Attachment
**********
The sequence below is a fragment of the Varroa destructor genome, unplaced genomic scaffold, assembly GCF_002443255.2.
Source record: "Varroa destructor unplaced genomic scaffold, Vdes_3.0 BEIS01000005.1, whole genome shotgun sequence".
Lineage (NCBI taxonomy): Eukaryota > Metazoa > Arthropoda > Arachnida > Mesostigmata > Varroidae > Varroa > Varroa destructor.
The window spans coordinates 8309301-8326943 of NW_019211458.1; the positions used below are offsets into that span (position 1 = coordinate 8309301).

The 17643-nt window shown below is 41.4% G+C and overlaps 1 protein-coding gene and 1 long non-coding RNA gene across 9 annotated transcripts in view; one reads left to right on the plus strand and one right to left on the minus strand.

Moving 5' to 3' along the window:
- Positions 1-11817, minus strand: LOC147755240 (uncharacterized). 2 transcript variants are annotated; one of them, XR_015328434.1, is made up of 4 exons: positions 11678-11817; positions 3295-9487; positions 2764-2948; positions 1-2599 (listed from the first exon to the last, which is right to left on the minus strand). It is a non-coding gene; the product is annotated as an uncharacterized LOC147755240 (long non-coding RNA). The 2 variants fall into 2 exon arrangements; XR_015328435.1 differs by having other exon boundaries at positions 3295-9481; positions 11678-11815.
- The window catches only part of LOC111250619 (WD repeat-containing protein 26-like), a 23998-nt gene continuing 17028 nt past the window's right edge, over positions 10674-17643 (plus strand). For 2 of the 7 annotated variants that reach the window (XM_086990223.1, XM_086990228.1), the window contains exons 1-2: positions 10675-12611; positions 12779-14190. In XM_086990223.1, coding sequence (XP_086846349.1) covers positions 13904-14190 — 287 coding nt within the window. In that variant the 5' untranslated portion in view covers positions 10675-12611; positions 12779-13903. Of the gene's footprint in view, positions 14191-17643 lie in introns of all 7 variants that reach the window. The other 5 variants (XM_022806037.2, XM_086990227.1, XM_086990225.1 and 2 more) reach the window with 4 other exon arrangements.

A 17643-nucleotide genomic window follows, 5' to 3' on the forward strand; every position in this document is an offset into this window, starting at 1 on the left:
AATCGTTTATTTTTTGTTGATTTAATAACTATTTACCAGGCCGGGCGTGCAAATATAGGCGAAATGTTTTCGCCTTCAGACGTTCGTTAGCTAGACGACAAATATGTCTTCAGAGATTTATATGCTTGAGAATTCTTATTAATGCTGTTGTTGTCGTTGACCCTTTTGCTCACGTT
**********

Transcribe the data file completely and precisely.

The sequence below is a fragment of the Varroa destructor genome, unplaced genomic scaffold, assembly GCF_002443255.2.
Source record: "Varroa destructor unplaced genomic scaffold, Vdes_3.0 BEIS01000005.1, whole genome shotgun sequence".
Lineage (NCBI taxonomy): Eukaryota > Metazoa > Arthropoda > Arachnida > Mesostigmata > Varroidae > Varroa > Varroa destructor.
The window spans coordinates 8309301-8326943 of NW_019211458.1; the positions used below are offsets into that span (position 1 = coordinate 8309301).

The 17643-nt window shown below is 41.4% G+C and overlaps 1 protein-coding gene and 1 long non-coding RNA gene across 9 annotated transcripts in view; one reads left to right on the plus strand and one right to left on the minus strand.

Moving 5' to 3' along the window:
- Positions 1-11817, minus strand: LOC147755240 (uncharacterized). 2 transcript variants are annotated; one of them, XR_015328434.1, is made up of 4 exons: positions 11678-11817; positions 3295-9487; positions 2764-2948; positions 1-2599 (listed from the first exon to the last, which is right to left on the minus strand). It is a non-coding gene; the product is annotated as an uncharacterized LOC147755240 (long non-coding RNA). The 2 variants fall into 2 exon arrangements; XR_015328435.1 differs by having other exon boundaries at positions 3295-9481; positions 11678-11815.
- The window catches only part of LOC111250619 (WD repeat-containing protein 26-like), a 23998-nt gene continuing 17028 nt past the window's right edge, over positions 10674-17643 (plus strand). For 2 of the 7 annotated variants that reach the window (XM_086990223.1, XM_086990228.1), the window contains exons 1-2: positions 10675-12611; positions 12779-14190. In XM_086990223.1, coding sequence (XP_086846349.1) covers positions 13904-14190 — 287 coding nt within the window. In that variant the 5' untranslated portion in view covers positions 10675-12611; positions 12779-13903. Of the gene's footprint in view, positions 14191-17643 lie in introns of all 7 variants that reach the window. The other 5 variants (XM_022806037.2, XM_086990227.1, XM_086990225.1 and 2 more) reach the window with 4 other exon arrangements.

A 17643-nucleotide genomic window follows, 5' to 3' on the forward strand; every position in this document is an offset into this window, starting at 1 on the left:
AATCGTTTATTTTTTGTTGATTTAATAACTATTTACCAGGCCGGGCGTGCAAATATAGGCGAAATGTTTTCGCCTTCAGACGTTCGTTAGCTAGACGACAAATATGTCTTCAGAGATTTATATGCTTGAGAATTCTTATTAATGCTGTTGTTGTCGTTGACCCTTTTGCTCACGTT